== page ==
May 6 - French nationals living abroad cast a ballot in the second round of presidential elections. Julie Noce reports.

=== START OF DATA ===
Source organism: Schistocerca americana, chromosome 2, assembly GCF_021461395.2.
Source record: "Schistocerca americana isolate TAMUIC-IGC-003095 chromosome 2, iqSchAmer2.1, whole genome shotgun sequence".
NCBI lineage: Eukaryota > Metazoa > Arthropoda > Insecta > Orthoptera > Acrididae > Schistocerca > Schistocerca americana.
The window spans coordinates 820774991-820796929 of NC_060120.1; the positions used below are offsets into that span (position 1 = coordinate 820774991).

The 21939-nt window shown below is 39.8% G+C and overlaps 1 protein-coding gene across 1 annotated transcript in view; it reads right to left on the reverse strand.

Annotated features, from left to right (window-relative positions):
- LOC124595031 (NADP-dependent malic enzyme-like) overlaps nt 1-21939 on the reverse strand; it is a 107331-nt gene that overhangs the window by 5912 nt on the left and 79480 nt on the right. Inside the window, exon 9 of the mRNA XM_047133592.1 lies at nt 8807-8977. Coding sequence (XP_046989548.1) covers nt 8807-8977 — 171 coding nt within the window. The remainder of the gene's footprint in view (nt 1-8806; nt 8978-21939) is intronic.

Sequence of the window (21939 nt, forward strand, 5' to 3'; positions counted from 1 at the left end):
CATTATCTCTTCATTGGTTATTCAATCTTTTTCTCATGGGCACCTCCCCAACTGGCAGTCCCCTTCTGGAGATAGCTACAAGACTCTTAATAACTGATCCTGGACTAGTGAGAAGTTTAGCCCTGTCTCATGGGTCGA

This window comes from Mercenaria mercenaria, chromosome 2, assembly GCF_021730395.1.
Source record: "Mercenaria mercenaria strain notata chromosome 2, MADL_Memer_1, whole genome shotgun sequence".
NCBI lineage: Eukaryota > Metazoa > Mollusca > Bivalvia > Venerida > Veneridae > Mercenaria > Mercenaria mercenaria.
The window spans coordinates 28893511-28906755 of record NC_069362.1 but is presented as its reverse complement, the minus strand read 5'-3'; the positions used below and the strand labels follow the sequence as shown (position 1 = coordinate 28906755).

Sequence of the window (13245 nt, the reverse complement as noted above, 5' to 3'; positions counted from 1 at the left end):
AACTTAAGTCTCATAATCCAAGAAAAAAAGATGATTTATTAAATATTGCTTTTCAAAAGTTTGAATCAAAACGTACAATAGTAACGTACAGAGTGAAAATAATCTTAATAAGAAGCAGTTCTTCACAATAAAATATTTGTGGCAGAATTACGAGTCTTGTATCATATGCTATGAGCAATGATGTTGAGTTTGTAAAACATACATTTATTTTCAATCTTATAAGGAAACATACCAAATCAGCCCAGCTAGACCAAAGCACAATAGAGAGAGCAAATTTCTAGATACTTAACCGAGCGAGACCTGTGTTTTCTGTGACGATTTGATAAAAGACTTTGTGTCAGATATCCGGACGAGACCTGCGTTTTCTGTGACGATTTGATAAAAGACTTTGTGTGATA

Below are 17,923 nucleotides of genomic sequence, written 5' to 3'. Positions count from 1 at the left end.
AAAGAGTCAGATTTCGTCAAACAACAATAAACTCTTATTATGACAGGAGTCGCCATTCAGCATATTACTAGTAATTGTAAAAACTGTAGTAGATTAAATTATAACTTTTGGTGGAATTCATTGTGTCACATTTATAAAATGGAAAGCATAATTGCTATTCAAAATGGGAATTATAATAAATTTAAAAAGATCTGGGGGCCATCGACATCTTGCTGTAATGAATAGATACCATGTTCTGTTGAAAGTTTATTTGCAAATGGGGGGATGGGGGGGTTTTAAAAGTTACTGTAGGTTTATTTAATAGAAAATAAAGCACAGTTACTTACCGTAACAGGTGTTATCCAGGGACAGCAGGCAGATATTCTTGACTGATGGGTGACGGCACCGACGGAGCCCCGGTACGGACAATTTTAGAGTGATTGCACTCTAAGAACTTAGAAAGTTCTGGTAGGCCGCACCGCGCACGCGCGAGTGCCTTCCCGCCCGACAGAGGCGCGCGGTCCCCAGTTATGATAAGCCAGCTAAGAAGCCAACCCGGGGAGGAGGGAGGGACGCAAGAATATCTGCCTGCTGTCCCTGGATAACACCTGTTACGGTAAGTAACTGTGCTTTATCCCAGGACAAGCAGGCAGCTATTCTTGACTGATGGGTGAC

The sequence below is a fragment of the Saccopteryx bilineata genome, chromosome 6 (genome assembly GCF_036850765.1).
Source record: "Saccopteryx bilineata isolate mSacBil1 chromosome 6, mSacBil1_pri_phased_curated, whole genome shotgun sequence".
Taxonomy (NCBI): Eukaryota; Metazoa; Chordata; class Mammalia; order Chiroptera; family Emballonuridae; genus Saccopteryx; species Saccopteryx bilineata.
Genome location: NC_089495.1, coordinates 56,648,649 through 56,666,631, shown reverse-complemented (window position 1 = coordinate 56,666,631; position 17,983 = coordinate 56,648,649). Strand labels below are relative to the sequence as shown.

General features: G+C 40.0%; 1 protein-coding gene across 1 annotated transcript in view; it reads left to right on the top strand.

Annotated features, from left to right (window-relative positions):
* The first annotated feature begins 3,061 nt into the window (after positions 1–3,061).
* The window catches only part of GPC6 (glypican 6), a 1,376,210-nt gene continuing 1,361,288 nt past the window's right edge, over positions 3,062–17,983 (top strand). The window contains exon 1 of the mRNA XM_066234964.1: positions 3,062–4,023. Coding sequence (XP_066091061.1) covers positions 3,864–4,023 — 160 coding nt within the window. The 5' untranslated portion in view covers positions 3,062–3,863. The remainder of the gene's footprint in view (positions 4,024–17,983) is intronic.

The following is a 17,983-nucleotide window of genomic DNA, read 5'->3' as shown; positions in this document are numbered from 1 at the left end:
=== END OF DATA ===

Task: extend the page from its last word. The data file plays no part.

From the U.S. to Argentina-- and everywhere in between-- French nationals living abroad are casting their ballots for either Francois Hollande or incumbent Nicolas Sarkozy as the second round of presidential voting gets underway. In Japan, voters filed into the French embassy in Tokyo. In a rainy Hanoi, Vietnam, a similar drill.... and in Hong Kong voters made their choice at the international school. And in Sydney Australia, where there are about 15,000 French expats, opinions were mixed. (SOUNDBITE)(French) SYDNEY RESIDENT, PATRICK SULLA-MARSA SAYING: ''I voted for continuity and consistency because I think Mr Sarkozy has started some very good work and I think we need to give him more time so he can continue it." (SOUNDBITE)(French) SYDNEY RESIDENT, OLIVIER BIZIEN SAYING: "I decided to vote left because I think the left represents what is different about France from a lot of other countries and I think its important that we maintain this difference." According to recent polls, the presumptive winner will be Hollande, leaving incumbent Sarkozy a one term leader. Hollande has held steady in recent weeks on promises to raise taxes on high earners, and to finance spending and keep the public deficit capped. He's also riding the wave of anti-Sarkozy sentiment. Often seen as showy and arrogant-- French citizens are fed up with Sarkozy over stagnant unemployment rates and general economic malaise. If Hollande does win, he'll have his work cut out for him. While other euro-zone economies are looking for him to reign in his over-optimistic growth forecasts by making spending cuts, analysts say that may be difficult as left-wing voters are hoping instead for increased minimum wages and a reversal on a sales-tax hike. Holland would be the country's first Socialist president in 17 years. Julie Noce, Reuters